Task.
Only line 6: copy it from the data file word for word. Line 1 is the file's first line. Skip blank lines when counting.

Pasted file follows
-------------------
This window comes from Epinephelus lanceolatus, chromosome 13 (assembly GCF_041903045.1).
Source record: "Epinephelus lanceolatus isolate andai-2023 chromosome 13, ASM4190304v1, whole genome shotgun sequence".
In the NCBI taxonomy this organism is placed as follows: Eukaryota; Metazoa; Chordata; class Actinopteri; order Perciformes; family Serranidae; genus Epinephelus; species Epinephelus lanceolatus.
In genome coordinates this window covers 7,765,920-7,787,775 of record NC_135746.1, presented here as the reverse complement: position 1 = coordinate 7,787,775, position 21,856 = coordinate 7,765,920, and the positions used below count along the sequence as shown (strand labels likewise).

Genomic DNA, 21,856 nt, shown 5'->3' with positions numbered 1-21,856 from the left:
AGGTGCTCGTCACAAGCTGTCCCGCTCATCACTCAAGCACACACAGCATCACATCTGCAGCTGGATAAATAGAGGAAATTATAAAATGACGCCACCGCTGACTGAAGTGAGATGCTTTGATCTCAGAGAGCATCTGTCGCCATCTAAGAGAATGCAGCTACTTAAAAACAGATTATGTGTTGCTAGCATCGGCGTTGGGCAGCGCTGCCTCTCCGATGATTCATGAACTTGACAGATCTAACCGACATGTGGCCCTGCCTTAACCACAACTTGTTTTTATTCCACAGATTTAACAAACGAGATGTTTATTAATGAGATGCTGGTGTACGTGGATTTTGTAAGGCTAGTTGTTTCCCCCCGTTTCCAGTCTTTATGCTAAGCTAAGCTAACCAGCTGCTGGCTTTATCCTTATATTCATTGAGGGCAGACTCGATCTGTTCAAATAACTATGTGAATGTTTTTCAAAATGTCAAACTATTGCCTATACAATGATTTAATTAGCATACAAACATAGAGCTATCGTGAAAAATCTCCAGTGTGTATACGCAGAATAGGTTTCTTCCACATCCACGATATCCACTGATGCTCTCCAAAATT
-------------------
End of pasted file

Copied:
AGGTGCTCGTCACAAGCTGTCCCGCTCATCACTCAAGCACACACAGCATCACATCTGCAGCTGGATAAATAGAGGAAATTATAAAATGACGCCACCGCTGACTGAAGTGAGATGCTTTGATCTCAGAGAGCATCTGTCGCCATCTAAGAGAATGCAGCTACTTAAAAACAGATTATGTGTTGCTAGCATCGGCGTTGGGCAGCGCTGCCTCTCCGATGATTCATGAACTTGACAGATCTAACCGACATGTGGCCCTGCCTTAACCACAACTTGTTTTTATTCCACAGATTTAACAAACGAGATGTTTATTAATGAGATGCTGGTGTACGTGGATTTTGTAAGGCTAGTTGTTTCCCCCCGTTTCCAGTCTTTATGCTAAGCTAAGCTAACCAGCTGCTGGCTTTATCCTTATATTCATTGAGGGCAGACTCGATCTGTTCAAATAACTATGTGAATGTTTTTCAAAATGTCAAACTATTGCCTATACAATGATTTAATTAGCATACAAACATAGAGCTATCGTGAAAAATCTCCAGTGTGTATACGCAGAATAGGTTTCTTCCACATCCACGATATCCACTGATGCTCTCCAAAATT